Vol. 34 Symposium Overview: Post-Cheeks Wage & Hour Settlements


By: Jessica Schild

The Hofstra Labor and Employment Law Journal held a round table discussion that took place on Wednesday, January 25 at the Harvard Club in New York City. The discussion focused on wage and hour settlement agreements after the recent Second Circuit decision of Cheeks v. Freeport Pancake House, Inc. The round table included the author of this landmark decision in the Eastern District of New York, the Honorable Judge Seybert, as well as, the Honorable Judge Sullivan of the Southern District of New York, the Honorable Judge Ellis, the Honorable Judge Locke, Allan Bloom, A. Jonathan Trafimow, Molly Brooks, and D. Maimon Kirchenbaum, (hereinafter, the “Panel”).[1]  David Feldman, a shareholder in the New York City office of Ogletree, Deakins, Nash, Smoak & Stewart, P.C. acted as the moderator for the panel.

Mr. Feldman began the discussion by allowing Judge Seybert to give a brief synopsis of her opinion in Cheeks and its wide-reaching impact on wage and hour settlement agreements. Cheeks worked at Freeport Pancake House as a restaurant server and manager over the course of several years.[2]  In August 2012, Cheeks sued Freeport Pancake House seeking to recover overtime wages, liquidated damages, and attorney’s fees under both the Fair Labor Standards Act (“FLSA”) and New York Labor Law (“NYLL”).[3]  Cheeks also alleged he was demoted, and ultimately fired, for complaining about Freeport Pancake House’s failure to pay him the required overtime wages he was entitled to under the FLSA and NYLL.[4]  Cheeks sought back pay, front pay in lieu of reinstatement, and damages for the unlawful retaliation.[5]

The main issue in Cheeks was whether or not the FLSA was an “applicable federal statute” within the meaning of Rule 41(a)(1)(A).[6]  Judge Seybert reasoned that the FLSA did fall within the “applicable federal statute” under the Federal Rules of Civil Procedure (“FRCP”) section 41.[7]  Further, the decision in Cheeks noted that settling FLSA claims with prejudice required the approval of the district court or the Department of Labor to take effect.[8]  The Panel agreed that the best way to resolve the issue presented in Cheeks was to follow the statute.[9]  In doing so, the Panel noted that prior to the decision in Cheeks, courts entered into about 800 wage and hour settlements.[10]  Since the decision in 2015, there have been around 1100 settlements, increasing the number of cases by only 300.[11]

After giving an overview of Cheeks, the Panel then engaged in a discussion about confidentiality provisions in FLSA settlement agreements.[12]  The plaintiffs counsel on the panel expressed the strong value that they place on confidentiality provisions in settlement negotiations; stating that having no confidentiality usually decreases the money in the settlement as a whole.  Some of the Judges on the panel agree that it is not about the individual provision, but rather the totality of the circumstances.  It is important not to lose sight of the fact that each case is about individuals who have been victims of loss of wages.  Many of the practitioners noted however, that the FLSA does not actually impose a per se ban on confidentiality.[13]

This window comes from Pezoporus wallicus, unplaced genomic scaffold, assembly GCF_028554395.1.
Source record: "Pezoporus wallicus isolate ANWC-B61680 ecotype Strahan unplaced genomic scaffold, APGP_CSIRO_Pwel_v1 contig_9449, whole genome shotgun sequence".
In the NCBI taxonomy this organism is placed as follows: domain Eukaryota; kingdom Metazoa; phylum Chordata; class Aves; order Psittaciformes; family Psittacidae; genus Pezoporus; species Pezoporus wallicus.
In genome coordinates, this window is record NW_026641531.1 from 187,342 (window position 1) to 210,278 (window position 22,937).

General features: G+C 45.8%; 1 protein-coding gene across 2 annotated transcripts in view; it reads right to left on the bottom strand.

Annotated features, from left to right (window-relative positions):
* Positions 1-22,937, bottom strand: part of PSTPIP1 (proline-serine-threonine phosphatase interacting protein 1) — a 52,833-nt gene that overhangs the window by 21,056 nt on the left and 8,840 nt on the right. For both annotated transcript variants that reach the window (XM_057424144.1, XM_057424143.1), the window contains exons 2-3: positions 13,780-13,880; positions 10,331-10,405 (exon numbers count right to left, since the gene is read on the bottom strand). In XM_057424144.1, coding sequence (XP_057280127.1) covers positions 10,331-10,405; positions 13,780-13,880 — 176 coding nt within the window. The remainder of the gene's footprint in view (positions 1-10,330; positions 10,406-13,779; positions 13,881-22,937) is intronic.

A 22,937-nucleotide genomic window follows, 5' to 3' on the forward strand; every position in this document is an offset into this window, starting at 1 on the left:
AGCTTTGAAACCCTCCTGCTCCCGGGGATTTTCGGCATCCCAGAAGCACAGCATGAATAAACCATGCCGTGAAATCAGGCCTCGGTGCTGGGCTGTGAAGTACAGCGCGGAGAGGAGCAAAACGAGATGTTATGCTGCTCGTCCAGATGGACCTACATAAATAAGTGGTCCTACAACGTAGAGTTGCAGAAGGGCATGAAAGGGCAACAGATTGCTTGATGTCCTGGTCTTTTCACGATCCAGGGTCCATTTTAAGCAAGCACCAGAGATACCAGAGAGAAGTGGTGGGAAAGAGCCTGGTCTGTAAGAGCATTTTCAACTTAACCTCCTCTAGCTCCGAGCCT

The Panel then shifted to a discussion about the difference between confidentiality provisions in individual and class action cases, as well as discrimination cases, and general and mutual releases.[14]  Post Cheeks, the panelists noted that general and mutual releases may need to be handled differently. One practitioner even suggested breaking up the release into two documents to address the FLSA or NYLL claims, as well as a second document to effectuate a more broad general waiver that makes it easier to allocate amounts.[15]  The panel rounded out with a quick look into non-disparagement clauses and Rule 68 offers of judgment in the wake of Cheeks.  A later blog-post will dive more deeply into these issues and their effects.

The Second Circuit affirmed and remanded the district court’s decision in Cheeks and the Supreme Court denied cert., allowing the circuit courts to review settlement agreements that fall under the FLSA.[16]  For now, there is no uniform law governing these types of settlements, but understanding how Judges and practitioners view, dissect, and analyze these agreements is half the battle. The Panel gave valuable insight into their differing approaches and how they value the diverse parts of wage and hour settlements under Cheeks.

[1] Judge Ellis is a United States Magistrate Judge for the Southern District of New York. Judge Locke is a United States Magistrate Judge for the Eastern District of New York. Allan Bloom is a partner at Proskauer Rose LLP, New York office. A. Jonathan Trafimow is a partner at Moritt Hock & Hamroff LLP, Melville, Long Island office. Molly Brooks is a partner at Outten & Golden LLP, New York office. D Maimon Kirschenbaum is a partner at Joseph & Kirschenbaum LLP, New York office.

[2] Cheeks v. Freeport Pancake House, Inc., 796 F.3d 199, 200 (2d. Cir. 2015).

[3] Id. at 201

[4] Id.

[5] Id.

[6] Id.

[7] Id. at 206.

[8] Id.

[9] Panel at Hofstra Labor and Employment Law Journal Round Table Discussion: Post-Cheeks Wage & Hour Settlements (Jan. 25, 2017).

[10] Id.

[11] Id.

[12] Panel at Hofstra Labor & Employment Law Journal Round Table Discussion: Post-Cheeks Wage & Hour Settlements (Jan. 25, 2017).

[13] Id.

[14] Id.

[15] Id.

[16] Cheeks, 796 F.3d at 207.



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